I just saw Slumdog Millionaire last night. You would have to be an idiot to argue that this movie is not amazing. It is. I loved it. But watching the credits, I had some questions. Why were the producer (Christian Colson), director (Danny Boyle) and screenwriter (Simon Beaufoy) all white Westerners for a movie based on an Indian novel, set in India, and acted by an all-Indian cast?
As in, why are Westerners controlling how Indians (actors and writers) represent themselves to the West and to themselves (this film is set to be released in India in January)? Hmm, why is the term “Orientalism” leaping to mind?
I also have some questions about the NYT article Extreme Mumbai, Without Bollywood’s Filtered Lens by Somini Sengupta. I mean why don’t we start with the title of this article, with its implicit suggestion that the English Danny Boyle can somehow represent India more authentically than it represents itself in its own film industry? What the hell is that?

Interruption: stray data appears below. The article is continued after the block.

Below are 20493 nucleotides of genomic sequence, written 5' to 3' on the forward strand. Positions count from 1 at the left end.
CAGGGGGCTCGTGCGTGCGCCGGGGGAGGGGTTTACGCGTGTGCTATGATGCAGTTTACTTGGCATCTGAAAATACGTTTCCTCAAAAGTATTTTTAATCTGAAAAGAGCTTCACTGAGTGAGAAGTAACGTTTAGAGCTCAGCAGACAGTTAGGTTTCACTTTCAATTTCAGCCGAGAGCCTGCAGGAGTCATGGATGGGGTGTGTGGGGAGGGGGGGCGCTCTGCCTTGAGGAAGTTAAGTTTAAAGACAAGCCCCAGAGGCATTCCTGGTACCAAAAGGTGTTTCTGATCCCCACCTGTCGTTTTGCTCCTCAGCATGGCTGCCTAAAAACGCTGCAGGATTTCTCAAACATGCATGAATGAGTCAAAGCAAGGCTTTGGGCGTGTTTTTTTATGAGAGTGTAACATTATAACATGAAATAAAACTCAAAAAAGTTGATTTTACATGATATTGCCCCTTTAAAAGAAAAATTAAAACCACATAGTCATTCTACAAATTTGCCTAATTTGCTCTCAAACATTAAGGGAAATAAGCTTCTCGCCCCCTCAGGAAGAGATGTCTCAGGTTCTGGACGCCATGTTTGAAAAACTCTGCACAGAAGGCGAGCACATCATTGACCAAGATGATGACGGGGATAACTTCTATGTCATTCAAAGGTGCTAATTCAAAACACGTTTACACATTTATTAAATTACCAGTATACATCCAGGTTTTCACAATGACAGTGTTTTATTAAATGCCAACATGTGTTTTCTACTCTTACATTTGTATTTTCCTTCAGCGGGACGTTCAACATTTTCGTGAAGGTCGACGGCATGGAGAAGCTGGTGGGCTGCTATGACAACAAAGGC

The review isn’t completely wretched, but it is still filled with a little of the exoticism that often accompanies the gaze of Western countries towards the East. (Yes, I am aware that Sengupta is Indian, but she has been criticized for her overly Westernized viewpoints before.) Take her ending words here:
Whatever you call it, Mumbai or Bombay is not a city that can be manufactured on a set, Mr. Boyle maintained. It is not distinguished by its architecture, but by its atmosphere, its noise. “Slumdog Millionaire” captures all of that, though because it is a movie, it misses one thing that truly distinguishes Mumbai, the way it smells: part drying fish, part human waste.
Well it may be true that many parts of Mumbai smell like human waste, Jesus Christ, hasn’t it been a common meme in the West for centuries now to obsess over the strange smells of “the Orient”?